So you end up having to actually do two steps. You have to go to Painter's Keyboard Customization and give it a keyboard command and then put it in here. In the example, I'll show you to illustrate how you do this is I would like to put a, Save Variant here. So if I'm making the brush, and I like it, I can just click on my Radial menu and click on the Save Variant button. It will call-up the little dialog and lets me type in a name and I'm on my way. But right now it just has default Paste in there. So the first thing I need to do is go back to Painter and we'll go to the Preferences > Customize Keys and if we go into Palette Menus > Brush Palette, we can go down here and here is Save Variant.
You can see there is nothing currently associated with it. So I click on Save Variant to highlight the area where the keyboard shortcut goes in and I'm just going to give it a kind of an obtuse command, Shift+Option+Command+S. So that happens to be used by something that I don't care about so I'll say Accept, I'll say OK. So now that I have got a keyboard shortcut associated with this command. We can go back to the Radial menu controls here in the Wacom tablet and I'm going to go ahead and say that I want to change this to a keystroke and I'm going to clear this and then I'm going to put my keyboard command in there, there we go.
I'm going to say OK and I'm going to give it a name now. So I'll say Save Variant. So that appears on there now. Let's go back here. I'll open this up, click on Painter and there is Save Variant. So if I click on it now, if I created a brush I could very quickly through this process, oh yeah I want to save it, give it a name, hit OK and I have saved without having to move around. So this Radial menu, I'm showing it to you in a very simplified form. I have actually shutoff four commands here.
So you can have eight commands and you can literally keep having sub-menus. So you could remap all of Painter to this if you wanted to. I wouldn't want to do that because you would be digging down the menus and probably taking longer than it actually takes to navigate in Painter itself. But a few commands that you will find you just want to have very quickly, this is a good place to do this. Now the other thing I want to show you is you are probably wondering well how is you making the Radial menu command come up. That's associated with my pen that I have. And you can see right here, I have set this up so that it works on my pen.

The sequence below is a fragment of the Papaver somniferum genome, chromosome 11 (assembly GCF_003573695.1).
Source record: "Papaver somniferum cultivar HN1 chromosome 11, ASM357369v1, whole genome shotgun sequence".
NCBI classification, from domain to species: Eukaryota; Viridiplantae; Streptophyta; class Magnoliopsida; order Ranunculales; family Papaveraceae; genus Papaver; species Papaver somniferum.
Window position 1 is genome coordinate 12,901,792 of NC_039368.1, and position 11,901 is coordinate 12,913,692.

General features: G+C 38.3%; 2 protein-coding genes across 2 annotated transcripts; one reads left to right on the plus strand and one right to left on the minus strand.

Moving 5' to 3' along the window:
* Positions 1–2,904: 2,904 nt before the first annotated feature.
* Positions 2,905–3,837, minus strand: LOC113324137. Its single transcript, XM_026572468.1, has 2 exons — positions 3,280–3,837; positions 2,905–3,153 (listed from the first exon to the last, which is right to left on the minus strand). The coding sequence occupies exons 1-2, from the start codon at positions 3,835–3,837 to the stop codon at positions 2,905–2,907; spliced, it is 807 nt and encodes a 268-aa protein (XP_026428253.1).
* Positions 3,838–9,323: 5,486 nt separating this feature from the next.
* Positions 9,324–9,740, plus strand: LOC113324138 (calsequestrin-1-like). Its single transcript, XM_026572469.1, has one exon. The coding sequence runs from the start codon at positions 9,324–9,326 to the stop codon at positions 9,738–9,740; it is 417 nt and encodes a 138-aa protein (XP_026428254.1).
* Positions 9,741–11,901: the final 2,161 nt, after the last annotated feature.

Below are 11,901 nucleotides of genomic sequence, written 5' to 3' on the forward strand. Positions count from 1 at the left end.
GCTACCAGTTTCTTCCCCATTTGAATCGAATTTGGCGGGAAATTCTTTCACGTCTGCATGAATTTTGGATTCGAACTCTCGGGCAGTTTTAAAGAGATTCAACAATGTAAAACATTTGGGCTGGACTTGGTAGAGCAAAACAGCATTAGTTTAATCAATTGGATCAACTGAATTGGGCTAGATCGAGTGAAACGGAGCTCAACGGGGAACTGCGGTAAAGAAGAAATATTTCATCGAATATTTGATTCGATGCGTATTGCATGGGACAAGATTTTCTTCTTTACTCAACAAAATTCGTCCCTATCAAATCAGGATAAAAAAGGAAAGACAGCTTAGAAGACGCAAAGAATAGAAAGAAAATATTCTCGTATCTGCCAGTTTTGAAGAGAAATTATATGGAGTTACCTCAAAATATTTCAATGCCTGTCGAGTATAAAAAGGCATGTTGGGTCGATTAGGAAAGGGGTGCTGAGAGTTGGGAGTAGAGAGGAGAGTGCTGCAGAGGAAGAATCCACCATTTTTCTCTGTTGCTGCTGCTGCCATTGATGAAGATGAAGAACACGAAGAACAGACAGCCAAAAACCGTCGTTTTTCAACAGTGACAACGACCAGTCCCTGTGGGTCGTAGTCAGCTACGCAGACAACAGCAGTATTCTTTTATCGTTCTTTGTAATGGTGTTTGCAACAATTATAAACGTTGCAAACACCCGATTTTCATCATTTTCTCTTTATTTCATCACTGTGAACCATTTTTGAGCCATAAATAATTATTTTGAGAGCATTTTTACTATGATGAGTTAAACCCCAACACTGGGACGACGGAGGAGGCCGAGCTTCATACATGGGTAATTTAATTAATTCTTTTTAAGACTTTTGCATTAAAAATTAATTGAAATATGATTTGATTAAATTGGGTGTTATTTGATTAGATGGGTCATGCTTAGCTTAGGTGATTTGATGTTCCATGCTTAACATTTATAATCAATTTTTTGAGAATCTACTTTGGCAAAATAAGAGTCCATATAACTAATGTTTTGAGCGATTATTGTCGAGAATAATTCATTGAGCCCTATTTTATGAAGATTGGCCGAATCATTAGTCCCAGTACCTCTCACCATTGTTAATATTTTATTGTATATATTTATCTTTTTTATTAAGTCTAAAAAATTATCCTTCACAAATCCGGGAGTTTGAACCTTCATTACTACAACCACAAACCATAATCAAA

Some other people may want to use one of the buttons on the control surface of the tablet itself to call this up but I find, I have enough commands I want to put there that I don't want to give it up for this. So what I have done is I typically leave this front button on my pen disabled because I click it a lot by accident and so by disabling it, it's less likely to cause a menu to come up I don't want. On the other hand, I don't ever seem to accidentally hit the back button and by assigning the Radial menu to that, I just click it, go to my Painter menu and select one of the things that I want to do here.
So you definitely have a bunch of controls you can do in both the Intuos4 and the Cintiq, have the Radial menu as part of its structure. So it will translate over to the Cintiq as well and speaking of the Cintiq, let's go take a look at it. In fact, see here is, there Radial menu Command. Let's look at the ExpressKeys. And basically there is one extra button that's different than the Intuos3. For example, see how they are almost identical but there is just one more button on the top.
That button assuming you have multiple displays hooked up which means one display is in the tablet itself and the other display is a second display that you are using. I show you elsewhere in this title how you can actually set this up in a very unique way so that you can mix paints and control all your color from the tablet, but then do you painting and have your canvas on your main screen and that's why this button is really important to keep it programmed for multiple displays because all I do is click this, and I'm instantly toggling between those.
So in my circumstance, I have it setup so if I'm currently on the Cintiq and I'm mixing paint, I then click to this button which I just kind of have sitting at the ready next to the tablet, while I'm working, I click and boom! That pen with the paint I have just loaded onto it is now on my canvas and I start painting. I want to pick up some more paint, click on it, I'm back down and so it's just a matter of using this as the equivalent of taking your brush from the canvas down to a Mixing palette and vice- versa and it's very natural.
And then I have basically kept all of my commands from the way I'm used to among the other tablet, you can see they are all essentially the same here. So that's really how everything works on these tablets. Bottom line here is don't ignore this great functionality that you have available to you on the Wacom tablet because it really does improve productivity and workflow and ultimately that's the goal of accessories like this. So take advantage of them.